We think very harshly about leaders who sell their people into difficulty, or are corrupt. We know that those who embezzle funds from a business are looked down upon, not only through the eyes of criminal law. The best leaders understand integrity, and would do anything to sustain it.
Walk With Villagers & Kings
The best leaders walk with villagers and kings at the same time. It is often said of the main religious figures that they had the careful touch to honestly address those from all castes of society without judgement but a goodwill towards all.
If you’re hoping to be a leader in business, you must speak with equal respect to those part-time workers in your mailroom, to those who are planning to invest deeply into your firm. Respect is free, and can be given with diligence. The best thing about this is that respect is often reciprocal, and thus generates a positive feedback loop that all can appreciate.
Against The Odds
We respect leaders who go against the odds in order to pursue their vision. This might be a plan for a country, a new direction for a business, or a sports coach willing to take a different, risky plan. We also appreciate those who are self-made, and those who craft their destiny.
The famous poem by William Ernest Henley ‘Invictus,’ once stated: ‘It matters not how strait the gate, How charged with punishments the scroll, I am the master of my fate, I am the captain of my soul.’ This is often repeated in athlete mantras, by CEO’s looking to stay direct to their vision, and anyone hoping to pull themselves up from the bottom.
We think of incredible self-made men such as Benjamin Franklin, who enjoyed absolutely nothing given to him. He had to forge his path crafting a successful printing business, then turning to an author and crafting his deepest thoughts about a range of topics, many of his books are celebrated critically today.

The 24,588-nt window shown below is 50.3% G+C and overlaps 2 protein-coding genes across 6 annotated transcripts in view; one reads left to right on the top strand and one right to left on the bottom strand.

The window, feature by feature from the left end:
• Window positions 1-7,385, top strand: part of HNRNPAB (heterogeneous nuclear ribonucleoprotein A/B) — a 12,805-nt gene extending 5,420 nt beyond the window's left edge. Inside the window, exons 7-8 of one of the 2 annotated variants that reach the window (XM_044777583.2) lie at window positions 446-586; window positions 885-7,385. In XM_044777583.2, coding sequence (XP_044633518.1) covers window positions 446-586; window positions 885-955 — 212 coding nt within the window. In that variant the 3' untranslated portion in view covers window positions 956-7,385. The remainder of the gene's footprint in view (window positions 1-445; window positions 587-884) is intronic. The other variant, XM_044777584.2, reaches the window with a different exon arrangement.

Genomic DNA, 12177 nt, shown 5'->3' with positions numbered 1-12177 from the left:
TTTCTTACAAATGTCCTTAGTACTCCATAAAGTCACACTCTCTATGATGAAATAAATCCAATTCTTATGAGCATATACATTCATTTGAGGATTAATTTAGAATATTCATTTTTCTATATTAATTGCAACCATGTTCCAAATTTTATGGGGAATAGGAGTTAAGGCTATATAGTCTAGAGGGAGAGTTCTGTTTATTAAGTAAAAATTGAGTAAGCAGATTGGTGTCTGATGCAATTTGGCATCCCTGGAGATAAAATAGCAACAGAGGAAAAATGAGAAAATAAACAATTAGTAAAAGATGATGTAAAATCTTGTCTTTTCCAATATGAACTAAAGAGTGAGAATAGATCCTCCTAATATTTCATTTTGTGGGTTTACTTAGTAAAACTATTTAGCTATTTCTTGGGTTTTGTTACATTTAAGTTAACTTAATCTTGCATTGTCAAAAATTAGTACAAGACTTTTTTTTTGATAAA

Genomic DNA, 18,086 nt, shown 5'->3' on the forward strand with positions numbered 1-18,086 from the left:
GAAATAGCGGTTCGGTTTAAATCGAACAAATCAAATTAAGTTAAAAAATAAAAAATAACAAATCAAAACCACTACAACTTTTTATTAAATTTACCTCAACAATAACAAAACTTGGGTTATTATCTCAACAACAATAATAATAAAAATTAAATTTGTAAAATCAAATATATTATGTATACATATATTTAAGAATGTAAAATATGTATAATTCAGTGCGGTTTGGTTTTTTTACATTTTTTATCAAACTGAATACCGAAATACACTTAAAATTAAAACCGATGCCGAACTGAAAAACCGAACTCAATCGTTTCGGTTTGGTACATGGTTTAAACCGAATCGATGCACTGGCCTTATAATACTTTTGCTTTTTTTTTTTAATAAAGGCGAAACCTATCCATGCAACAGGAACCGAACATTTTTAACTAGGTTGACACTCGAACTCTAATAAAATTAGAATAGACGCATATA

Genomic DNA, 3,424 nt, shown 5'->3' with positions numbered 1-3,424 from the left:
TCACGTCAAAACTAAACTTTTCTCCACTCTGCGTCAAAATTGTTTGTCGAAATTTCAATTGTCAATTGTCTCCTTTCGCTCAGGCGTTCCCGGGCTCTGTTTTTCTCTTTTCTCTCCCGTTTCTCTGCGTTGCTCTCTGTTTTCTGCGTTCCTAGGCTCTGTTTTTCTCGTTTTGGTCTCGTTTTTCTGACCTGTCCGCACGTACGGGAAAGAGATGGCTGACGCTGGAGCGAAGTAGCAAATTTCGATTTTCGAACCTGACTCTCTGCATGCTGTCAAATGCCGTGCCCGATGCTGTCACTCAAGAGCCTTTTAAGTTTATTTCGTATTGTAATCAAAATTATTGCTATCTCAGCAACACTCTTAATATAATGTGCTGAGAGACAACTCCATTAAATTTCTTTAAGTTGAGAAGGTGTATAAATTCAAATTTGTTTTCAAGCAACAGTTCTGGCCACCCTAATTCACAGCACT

History is often made up of those who weren’t placed into their position, but through hard work and effort made the most of themselves despite themselves, and not only hoped for a better future, but knew it was going to be so.
Caring For The Result
Great leaders not only set things into motion, but they care about where that motion leads. They understand that changes come like a large ship on the water. To turn immediately might not be possible, but turning a degree in either direction can lead to a large difference in distance over time.
Passing It Down
Those who are great leaders often feel, through positive pressure from their peers or through a need to express themselves, that writing down their memoirs and passing down their knowledge might help the next version of them get a leg up, and begin to craft good at a more frequent pace than they could.
The utter impartiality of wanting to make the world better is a strange one here. They understand that this is a process, and that not every achievement can be identified as them.
The Ancient Greek proverb, often attributed to Plato, suggests that ‘A society grows great when old men plant trees whose shade they know they shall never sit in.’ It’s not hard to see how passing down knowledge can be part of this blossoming tree.
It’s why great leaders worldwide often release their memoirs, and even begin speaking tours after their term has come to an end. Passing down opinions, insight and knowledge, even if tained or not completely relevant at the time, can be useful for the context it brings and for us all to understand and learn.
With these thoughts in mind, who knows if you might be the next great leader of history?